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Please be kind to shelter workers and volunteers

Discussion in 'Rescue & Adoption' started by dh8, Feb 16, 2013.

  1. dh8

    dh8 Hot Topics Subscriber

    I'm the first person to push for adoptions and rescue but please have a heart how you talk about your pet's origins.

    You adopt a rescued animal from a shelter or rescue group to save an animal that was abandoned or worse by their owners. Yes, not all shelters are great but even the worst shelters have people there working hard to make improvements. I have done shelter and volunteer work and you really don't know how hard it is to do when your really care about the animals.

    People are often proud to say they rescued an animal "from a shelter". The shelter workers and volunteers are not the abusers and don't have control over bad and irresponsible owners dumping too many animals on them to house; resulting in euthanasia. It is very hurtful to hear how someone rescued an animal from your group when you work tirelessly to find good, happy homes for pets.

    Adopting and rescuing are both vital parts of a positive circle to help animals and people. One is not more important than the other but how you say it can be very hurtful to people we want to continue to be a first line safety net for animals.

    Thanks to everyone who has a heart and adopts or rescues or works in shelters or rescues! If I left anyone out, forgive me...you know what I mean! :)
    • Like Like x 8
  2. MyBuddy

    MyBuddy Moderator Hot Topics Subscriber

    Actually, for me, I always say 'I adopted' rather than 'I rescued', because, like you said, I didn't do the rescuing. I just gave the Forever Home. :D And I always give a heartfelt thanks to all the folks working in this line of work. It takes a special kind of person and one with a lot of heart and compassion. :ty:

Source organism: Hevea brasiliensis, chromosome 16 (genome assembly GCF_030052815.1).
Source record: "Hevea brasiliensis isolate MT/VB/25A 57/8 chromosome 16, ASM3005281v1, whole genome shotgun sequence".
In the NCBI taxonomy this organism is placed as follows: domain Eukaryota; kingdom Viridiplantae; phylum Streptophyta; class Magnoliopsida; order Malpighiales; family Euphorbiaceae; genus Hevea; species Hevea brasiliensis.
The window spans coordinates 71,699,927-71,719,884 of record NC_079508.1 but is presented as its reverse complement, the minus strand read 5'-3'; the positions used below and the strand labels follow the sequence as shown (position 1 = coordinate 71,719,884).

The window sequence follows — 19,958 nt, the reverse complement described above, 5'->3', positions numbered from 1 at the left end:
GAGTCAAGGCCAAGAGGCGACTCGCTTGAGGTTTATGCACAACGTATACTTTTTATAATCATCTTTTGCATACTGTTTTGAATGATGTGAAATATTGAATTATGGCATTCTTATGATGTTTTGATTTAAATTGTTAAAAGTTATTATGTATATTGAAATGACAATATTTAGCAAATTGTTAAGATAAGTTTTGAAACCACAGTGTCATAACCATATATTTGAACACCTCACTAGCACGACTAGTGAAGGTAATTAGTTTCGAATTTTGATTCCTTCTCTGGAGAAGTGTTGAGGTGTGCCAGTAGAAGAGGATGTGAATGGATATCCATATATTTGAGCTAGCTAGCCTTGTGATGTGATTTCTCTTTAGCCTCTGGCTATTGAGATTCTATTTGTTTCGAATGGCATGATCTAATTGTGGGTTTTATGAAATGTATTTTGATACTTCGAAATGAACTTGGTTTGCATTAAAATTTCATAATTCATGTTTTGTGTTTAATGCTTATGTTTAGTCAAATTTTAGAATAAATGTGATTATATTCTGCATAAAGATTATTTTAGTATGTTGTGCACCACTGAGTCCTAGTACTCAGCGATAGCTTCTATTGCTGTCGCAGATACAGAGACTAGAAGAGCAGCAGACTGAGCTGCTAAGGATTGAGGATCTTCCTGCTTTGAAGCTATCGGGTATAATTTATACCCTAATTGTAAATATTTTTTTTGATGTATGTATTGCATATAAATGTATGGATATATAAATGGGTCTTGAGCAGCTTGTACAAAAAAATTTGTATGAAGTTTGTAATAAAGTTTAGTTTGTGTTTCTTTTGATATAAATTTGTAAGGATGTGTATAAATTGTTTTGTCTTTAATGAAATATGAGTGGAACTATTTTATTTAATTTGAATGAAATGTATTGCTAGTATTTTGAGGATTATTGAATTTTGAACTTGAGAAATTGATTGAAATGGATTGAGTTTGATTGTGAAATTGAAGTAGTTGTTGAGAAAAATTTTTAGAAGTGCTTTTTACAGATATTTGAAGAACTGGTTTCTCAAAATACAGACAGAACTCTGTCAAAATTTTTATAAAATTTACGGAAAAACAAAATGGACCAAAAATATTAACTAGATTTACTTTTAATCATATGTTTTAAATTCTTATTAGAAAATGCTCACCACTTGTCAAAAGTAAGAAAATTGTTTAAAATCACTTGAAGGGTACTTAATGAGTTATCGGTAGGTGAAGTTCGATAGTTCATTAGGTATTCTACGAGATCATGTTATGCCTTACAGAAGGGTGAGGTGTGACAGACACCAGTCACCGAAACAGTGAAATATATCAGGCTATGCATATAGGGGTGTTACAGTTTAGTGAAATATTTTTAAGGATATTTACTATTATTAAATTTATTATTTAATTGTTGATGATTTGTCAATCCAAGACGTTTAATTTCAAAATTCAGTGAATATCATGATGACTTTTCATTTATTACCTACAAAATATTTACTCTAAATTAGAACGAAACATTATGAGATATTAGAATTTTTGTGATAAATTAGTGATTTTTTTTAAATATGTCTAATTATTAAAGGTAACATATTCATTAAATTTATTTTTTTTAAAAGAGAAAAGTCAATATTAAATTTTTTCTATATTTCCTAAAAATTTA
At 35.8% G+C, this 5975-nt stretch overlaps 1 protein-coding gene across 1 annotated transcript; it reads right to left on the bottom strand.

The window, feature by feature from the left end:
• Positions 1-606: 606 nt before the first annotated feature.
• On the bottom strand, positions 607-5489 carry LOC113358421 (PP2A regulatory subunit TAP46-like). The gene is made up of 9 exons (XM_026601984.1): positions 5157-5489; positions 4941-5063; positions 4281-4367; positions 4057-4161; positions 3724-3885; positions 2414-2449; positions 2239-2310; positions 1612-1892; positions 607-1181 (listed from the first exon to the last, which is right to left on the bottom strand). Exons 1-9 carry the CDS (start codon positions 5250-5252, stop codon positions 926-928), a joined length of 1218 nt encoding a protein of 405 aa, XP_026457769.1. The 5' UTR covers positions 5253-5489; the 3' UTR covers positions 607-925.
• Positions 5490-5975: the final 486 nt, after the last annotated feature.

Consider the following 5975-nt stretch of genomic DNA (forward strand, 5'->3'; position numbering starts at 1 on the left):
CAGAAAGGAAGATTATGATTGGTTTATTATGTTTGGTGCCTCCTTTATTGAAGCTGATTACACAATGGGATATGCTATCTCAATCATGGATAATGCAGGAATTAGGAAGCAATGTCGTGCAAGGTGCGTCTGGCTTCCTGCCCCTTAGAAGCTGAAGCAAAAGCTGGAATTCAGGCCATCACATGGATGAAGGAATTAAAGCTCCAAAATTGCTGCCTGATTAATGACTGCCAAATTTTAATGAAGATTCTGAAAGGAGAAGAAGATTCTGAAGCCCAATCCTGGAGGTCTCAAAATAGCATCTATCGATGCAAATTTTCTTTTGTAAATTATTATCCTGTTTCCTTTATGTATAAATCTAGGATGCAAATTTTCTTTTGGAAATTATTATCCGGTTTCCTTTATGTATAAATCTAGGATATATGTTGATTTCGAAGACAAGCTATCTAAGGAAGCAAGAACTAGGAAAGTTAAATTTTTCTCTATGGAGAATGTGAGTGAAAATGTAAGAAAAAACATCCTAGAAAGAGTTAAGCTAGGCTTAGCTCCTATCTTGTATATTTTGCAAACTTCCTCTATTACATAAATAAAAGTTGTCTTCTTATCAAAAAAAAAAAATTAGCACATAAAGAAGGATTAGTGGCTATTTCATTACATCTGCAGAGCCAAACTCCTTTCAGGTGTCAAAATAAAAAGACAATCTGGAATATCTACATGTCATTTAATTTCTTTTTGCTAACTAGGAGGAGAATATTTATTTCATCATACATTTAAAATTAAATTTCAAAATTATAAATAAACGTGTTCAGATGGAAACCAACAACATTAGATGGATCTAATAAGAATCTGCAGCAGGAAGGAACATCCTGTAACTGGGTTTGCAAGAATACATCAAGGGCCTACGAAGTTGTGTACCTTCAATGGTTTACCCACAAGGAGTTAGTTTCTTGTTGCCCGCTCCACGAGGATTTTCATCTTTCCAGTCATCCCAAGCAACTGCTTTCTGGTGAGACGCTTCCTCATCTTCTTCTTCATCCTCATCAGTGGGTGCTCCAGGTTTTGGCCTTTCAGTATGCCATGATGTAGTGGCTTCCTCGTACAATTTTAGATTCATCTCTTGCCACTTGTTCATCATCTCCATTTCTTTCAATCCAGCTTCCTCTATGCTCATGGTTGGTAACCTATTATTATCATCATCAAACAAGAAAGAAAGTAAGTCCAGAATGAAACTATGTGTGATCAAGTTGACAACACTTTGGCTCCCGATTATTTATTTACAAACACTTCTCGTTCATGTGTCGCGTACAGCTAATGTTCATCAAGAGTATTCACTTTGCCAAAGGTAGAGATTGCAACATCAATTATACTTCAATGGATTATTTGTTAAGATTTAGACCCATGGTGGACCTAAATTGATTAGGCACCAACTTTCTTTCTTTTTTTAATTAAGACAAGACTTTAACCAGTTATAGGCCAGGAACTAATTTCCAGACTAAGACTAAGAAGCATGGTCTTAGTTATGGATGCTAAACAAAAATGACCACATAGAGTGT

• Like Like x 6
  3. Dobs4ever

    Dobs4ever Hot Topics Subscriber

    While I understand what you are saying animals are "rescued" from a life as a shelter dog and that is not in any way accusing anyone at the shelter of abuse. But it is not an ideal situation for any dog to live long term in a shelter situation and that is probably why people say that the "saved" the dog from shelter life.

    I know it is hard but you can't let it get to you or it will drive you nuts. You have to have the confidence to know that the vast majority of folks never have that negative thought enter their heads . They simply means they are rescuing a dog from having to live its life in a shelter instead of on someones couch. Nothing persona intended at all.
    • Like Like x 3
  4. Jabberwocky

    Jabberwocky Hot Topics Subscriber $ Forum Donor $

    As a side note, Brandy here (in my sig) was a rescue dog, and we are SO grateful to the wonderful people who pulled her from the kill-shelter and then decided to foster her until we adopted her. I have photos somewhere, and one of these days I will post them. Poor thing was terrified of everything, skin and bones- you could see every bone in her hips and spine. The kill shelter told the rescue group that the previous owners had given her up because they were moving somewhere that didn't allow pets. Personally, I think it was someone who took her in as a pup but stopped caring for her when she was older and "no longer cute."

    I may slip up every once in a while and say something along the lines of "she was rescued from a shelter"- I'll be honest and say that I think it's possible I even said something along those lines today! But I promise you I don't mean that I did anything other than adopt her from the wonderful people who fostered her. And I will always be 100% grateful to them for what they did for her. She is a sweetheart- and our family is blessed to have her in it. :dog2:
    • Like Like x 4
  5. MyBuddy

    MyBuddy Moderator Hot Topics Subscriber

    Exactly! I've never had anyone have a bad word for a shelter and rescuing from one only means what Suzan said...that you gave them a life on a couch instead of the shelter. I STILL think about the people involved in rescuing Kali and feel warmly towards them for it!